ANARCHISM: WHAT IT REALLY STANDS FOR ANARCHY. Ever reviled, accursed, ne'er understood, Thou art the grisly terror of our age. "Wreck of all order," cry the multitude, "Art thou, and war and murder's endless rage." O, let them cry. To them that ne'er have striven The truth that lies behind a word to find, To them the word's right meaning was not given. They shall continue blind among the blind. But thou, O word, so clear, so strong, so pure, Thou sayest all which I for goal have taken. I give thee to the future! Thine secure When each at least unto himself shall waken. Comes it in sunshine? In the tempest's thrill? I cannot tell--but it the earth shall see! I am an Anarchist! Wherefore I will Not rule, and also ruled I will not be! &n... (From : Anarchy Archives.)
From the Encyclopedia Britannica
ANARCHISM (from the Gr. ἄν, and αρχος, contrary to authority), the name given to a principle or theory of life and conduct under which society is conceived without government - harmony in such a society being obtained, not by submission to law, or by obedience to any authority, but by free agreements concluded between the various groups, territorial and professional, freely constituted for the sake of production and consumption, as also for the satisfaction of the infinite variety of needs and aspirations of a civilized being. In a society developed on these lines, the voluntary associations which already now begin to cover all the fields of human activity would take a still greater extension so as to s... (From : Anarchy Archives.)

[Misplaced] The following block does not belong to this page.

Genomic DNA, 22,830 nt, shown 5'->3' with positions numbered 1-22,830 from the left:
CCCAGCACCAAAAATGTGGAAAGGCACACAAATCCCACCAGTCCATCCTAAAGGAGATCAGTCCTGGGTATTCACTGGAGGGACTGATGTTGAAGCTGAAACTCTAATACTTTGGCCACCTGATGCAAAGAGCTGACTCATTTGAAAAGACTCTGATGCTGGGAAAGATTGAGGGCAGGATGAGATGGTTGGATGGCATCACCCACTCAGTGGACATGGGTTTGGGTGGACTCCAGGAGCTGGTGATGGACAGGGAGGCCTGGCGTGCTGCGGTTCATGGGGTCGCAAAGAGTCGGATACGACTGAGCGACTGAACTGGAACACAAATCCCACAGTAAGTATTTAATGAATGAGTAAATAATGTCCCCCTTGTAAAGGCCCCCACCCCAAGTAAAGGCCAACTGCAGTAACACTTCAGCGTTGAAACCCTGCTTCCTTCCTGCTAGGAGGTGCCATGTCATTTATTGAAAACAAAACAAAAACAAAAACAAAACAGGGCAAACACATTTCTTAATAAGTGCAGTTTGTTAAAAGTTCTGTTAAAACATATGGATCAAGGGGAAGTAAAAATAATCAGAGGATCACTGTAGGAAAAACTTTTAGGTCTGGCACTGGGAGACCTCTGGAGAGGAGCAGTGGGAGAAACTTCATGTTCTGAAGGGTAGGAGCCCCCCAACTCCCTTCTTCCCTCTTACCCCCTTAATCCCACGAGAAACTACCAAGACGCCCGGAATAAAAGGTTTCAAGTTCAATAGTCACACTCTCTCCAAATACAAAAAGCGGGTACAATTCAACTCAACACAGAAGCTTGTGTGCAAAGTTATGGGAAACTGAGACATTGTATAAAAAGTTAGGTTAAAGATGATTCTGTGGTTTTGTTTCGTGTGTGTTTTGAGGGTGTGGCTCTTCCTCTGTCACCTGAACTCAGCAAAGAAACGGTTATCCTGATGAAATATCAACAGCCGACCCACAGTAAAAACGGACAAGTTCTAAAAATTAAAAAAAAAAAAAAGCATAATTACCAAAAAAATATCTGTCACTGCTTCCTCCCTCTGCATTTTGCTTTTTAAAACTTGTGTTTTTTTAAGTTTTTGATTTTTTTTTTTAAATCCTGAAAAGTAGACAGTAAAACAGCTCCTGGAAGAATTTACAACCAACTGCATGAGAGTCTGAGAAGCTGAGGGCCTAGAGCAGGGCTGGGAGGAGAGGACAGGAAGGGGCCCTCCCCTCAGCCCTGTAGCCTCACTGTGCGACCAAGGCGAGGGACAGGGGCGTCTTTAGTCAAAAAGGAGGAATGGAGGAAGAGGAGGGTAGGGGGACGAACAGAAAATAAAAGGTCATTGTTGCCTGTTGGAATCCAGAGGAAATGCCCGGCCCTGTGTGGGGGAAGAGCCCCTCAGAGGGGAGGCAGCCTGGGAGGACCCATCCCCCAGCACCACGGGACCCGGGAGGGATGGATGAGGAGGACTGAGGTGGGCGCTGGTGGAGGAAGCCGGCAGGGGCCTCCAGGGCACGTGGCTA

[Comrade H. Davis or the Socialist League, delivered a lecture having this title, at 13 Farringdom Road, under the auspices of the Clerkenwell Branch of the Socialist League, on the 22nd of last month.] IN all discussions on this subject, said be, whether our opponents be of the most generous or the most hostile sort, Anarchy, is, they admit, the highest form of civilization conceivable. Anarchy has been defined by an intelligent opponent as "a state of Society in which each individual is a law unto himself." A grand, but an impossible ideal, we are told, this is when looked at from the imperfections of to-day. Now opposition to most schemes for a reorganization of Society are urged from a more or less well defined knowledge of the imperfec... (From : AnarchyArchives.)